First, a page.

I have been reading several introductory Perl books recently and thought Data Munging with Perl, by David Cross, looked like a good second Perl book. After all, what the author calls Data Munging reading and writing data, converting data from one format to another is firmly within the computing mainstream. And the Web has not given us any less data or any fewer data formats to deal with.
But what is "munging"? Perl's interpreted nature and obscure-looking syntax appeal to me. Perhaps it is this same bent that causes me veritable excitement upon reading the assertion in Chapter 2, that "most data munging tasks look like: read input, Munge (or process), write output."
In a day in which the prominent development approach consists of objects whose interactions are not known until run time, and where a hot development technique more resembles a new variety of computing buddy system, this assertion has an appealing historical ring to it. This is something COBOL programmers and programmers coding UNIX filters can agree upon.
Cross clearly believes that fiddling with data and converting among formats are still important in the life of the working programmer, and that Perl is the language for the task.
For instance, UNIX-style filters are high on the list of techniques Cross recommends for munging. Other tips are "don't throw anything away" (sometimes it pays to read in more data than you currently need), design your data structures well in the beginning, and "don't do too much processing in the input routine." The third means to leave something for the munging (processing) routine to do.
Data Munging with Perl's 12 chapters address progressively more "interesting" types of data, with strategies for dealing with each. Each section includes an introductory rationale followed by examples in Perl.
Cross sometimes refines these examples. My favorite section: "How Not To Parse HTML" in Chapter 8 (by annihilating everything between "<" and ">") is followed in Chapter 9 with several Perl add-in modules that do the parsing for you.
Techniques are also presented from simple to complex. Reading data line-by-line into an array of strings or array of hashes may work for record-oriented data (Chapter 6), whereas parsing with an extension module (XML::Parser), works better for data with strict idiosyncratic structure.
Chapter 7 provides a discussion on reading binary with read() and unpack() that I found useful.
I also like the explanation of regular expressions in Chapter 4, which starts with simple examples that become more all encompassing. For example, /regular expression/ matches "regular expression" and /[a-z]/ matches the lowercase letters.
Similar for the explanation of parsers on (page 159): tokens, rules, grammars, top-down and bottom-up parsing. This is lucid stuff for such a short space and a topic that has so much theory attached to it.
However, Data Munging with Perl suffers from the "same page syndrome."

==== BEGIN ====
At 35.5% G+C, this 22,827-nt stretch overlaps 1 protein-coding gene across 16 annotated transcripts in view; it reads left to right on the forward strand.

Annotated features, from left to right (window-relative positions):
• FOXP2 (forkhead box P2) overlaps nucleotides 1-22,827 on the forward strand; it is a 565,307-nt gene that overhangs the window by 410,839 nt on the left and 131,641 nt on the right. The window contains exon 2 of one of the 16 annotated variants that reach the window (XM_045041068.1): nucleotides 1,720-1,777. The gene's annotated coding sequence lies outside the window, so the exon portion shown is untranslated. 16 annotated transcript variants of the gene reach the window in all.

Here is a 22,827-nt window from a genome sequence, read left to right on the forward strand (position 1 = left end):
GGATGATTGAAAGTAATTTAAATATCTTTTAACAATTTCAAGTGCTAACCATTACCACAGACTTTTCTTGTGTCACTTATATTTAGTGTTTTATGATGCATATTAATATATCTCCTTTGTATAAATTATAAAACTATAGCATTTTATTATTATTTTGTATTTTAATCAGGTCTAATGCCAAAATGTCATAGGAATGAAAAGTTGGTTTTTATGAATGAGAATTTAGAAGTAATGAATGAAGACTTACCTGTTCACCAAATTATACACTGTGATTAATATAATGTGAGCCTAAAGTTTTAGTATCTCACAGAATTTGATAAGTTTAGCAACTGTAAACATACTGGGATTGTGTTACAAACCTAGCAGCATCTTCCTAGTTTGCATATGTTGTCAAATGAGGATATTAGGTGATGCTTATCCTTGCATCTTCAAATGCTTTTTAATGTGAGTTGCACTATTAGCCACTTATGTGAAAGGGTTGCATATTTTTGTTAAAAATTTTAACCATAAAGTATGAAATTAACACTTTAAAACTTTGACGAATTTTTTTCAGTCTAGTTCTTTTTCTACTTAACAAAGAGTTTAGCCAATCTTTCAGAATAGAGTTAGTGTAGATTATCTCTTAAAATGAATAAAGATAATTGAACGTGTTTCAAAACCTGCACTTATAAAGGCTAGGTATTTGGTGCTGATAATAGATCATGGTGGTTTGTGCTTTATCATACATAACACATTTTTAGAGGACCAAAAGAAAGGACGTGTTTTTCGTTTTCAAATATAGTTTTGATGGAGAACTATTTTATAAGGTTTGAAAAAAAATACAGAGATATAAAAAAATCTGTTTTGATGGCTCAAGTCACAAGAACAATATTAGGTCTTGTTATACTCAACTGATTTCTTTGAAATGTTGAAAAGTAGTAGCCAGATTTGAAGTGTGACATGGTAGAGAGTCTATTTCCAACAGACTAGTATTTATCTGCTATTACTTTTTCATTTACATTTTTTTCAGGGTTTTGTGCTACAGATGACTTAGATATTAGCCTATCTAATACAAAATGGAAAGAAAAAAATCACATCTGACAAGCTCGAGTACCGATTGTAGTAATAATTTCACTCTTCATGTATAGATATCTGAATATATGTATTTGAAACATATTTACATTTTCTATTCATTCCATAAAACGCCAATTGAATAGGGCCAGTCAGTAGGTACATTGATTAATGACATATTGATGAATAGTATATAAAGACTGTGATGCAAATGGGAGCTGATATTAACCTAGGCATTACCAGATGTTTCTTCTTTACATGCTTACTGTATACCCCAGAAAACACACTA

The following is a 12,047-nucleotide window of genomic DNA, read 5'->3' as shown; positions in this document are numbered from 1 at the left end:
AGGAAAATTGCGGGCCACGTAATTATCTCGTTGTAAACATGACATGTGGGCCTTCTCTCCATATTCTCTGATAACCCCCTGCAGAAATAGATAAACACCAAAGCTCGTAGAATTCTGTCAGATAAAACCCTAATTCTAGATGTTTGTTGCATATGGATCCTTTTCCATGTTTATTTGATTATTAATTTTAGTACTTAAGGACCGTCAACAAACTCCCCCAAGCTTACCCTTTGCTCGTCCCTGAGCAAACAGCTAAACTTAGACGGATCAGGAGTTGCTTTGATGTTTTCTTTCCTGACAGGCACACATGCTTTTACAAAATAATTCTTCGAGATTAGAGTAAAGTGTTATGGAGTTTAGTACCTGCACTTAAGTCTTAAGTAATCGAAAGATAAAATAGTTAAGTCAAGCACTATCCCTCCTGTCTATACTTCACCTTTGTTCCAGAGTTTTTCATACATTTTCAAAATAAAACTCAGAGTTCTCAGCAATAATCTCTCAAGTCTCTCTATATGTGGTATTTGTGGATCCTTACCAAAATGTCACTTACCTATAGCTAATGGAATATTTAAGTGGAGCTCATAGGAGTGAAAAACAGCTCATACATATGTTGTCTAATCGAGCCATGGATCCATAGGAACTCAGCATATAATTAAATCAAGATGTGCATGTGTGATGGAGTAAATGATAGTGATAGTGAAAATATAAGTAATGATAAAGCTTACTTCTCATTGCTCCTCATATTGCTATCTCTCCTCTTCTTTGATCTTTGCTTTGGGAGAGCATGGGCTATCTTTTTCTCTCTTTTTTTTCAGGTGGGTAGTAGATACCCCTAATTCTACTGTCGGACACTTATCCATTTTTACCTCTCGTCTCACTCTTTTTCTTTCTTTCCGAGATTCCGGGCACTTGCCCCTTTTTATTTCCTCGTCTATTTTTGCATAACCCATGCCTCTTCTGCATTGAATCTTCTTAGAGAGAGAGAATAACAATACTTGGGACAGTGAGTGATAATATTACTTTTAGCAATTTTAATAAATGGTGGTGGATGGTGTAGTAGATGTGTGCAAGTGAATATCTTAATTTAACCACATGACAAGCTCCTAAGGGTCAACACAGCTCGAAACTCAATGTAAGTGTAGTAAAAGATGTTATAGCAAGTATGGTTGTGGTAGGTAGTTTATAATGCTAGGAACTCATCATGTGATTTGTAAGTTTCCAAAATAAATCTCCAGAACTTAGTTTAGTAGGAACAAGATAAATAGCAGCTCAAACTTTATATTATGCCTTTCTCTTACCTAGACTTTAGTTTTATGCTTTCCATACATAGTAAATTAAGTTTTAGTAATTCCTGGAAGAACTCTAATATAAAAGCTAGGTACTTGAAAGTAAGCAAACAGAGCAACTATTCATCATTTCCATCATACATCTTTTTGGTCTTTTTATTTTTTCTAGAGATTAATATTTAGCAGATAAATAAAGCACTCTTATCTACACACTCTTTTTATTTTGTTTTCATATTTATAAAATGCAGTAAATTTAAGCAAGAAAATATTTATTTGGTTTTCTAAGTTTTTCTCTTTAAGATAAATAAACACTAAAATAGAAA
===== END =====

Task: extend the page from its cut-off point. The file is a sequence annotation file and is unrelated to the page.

While writing a Java book, I was beset by the urge (which I now think misguided) to write the "short history of programming languages" in an introductory chapter. You know the stuff: Languages evolved from ML to assembler, which gave way to high-level languages. My editor averred, "That's fine to include Doug, just so everyone is on the same page."
This attitude stems from the goal of publishers to sell a book to a cross-over audience such as Intermediate to Advanced. The result is that there are conservatively hundreds of computer books on the market that say the same things.
And this syndrome also subjects readers to some strange contradictions. On page Data Munging,139 of you have the author introducing ASCII text, what it is and how it takes more space to store than the same data in binary. But the Perl examples in this book can only be understood by a veteran. If I can read the Perl in this book without help, why would I not know about ASCII already?
But this minor flaw only annoyed me a little, making Data Munging a bit wordier than it might have been. With its narrow focus on a language of current interest, this book does not quite rise to the level of "Software Tools," but it still shows some good Perl programming, and provides convincing evidence of the value of data structures beyond the halls of academia along the way.
I found the sample problems and the author's solutions to be very
well done. I especially liked the design tips...
Well worth the price, and a good starting point for more advanced
A very good resource for programmers who want to learn more about
data parsing, data filters, and data conversion...
"The book's chapters are concise, the coverage is comprehensive, and the examples are plentiful and relevant. I've been using Perl's data munging capabilities heavily for many years, and I still picked up some useful new insights from Cross' book."
"Coders looking to transform data somehow and hackers who want to take advantage of Perl's unique features will improve their knowledge and understanding. If you find yourself working with files or records in Perl, this book will save you time and trouble."
"Munging" is a computer term referring to the process of data conversion. Perl is particularly well suited to data munging and this programmer's guide provides advice on how to most efficiently manipulate data using Perl. After the manipulation of unstructured, record-oriented, fixed-width, and binary data is explored, the work moves into the realms of hierarchical data structures and parsers such as HTML and XML parsing tools. Finally, a demonstration of how to write one's own parsers for data structures is provided. Annotation c. Book News, Inc., Portland, OR (booknews.com)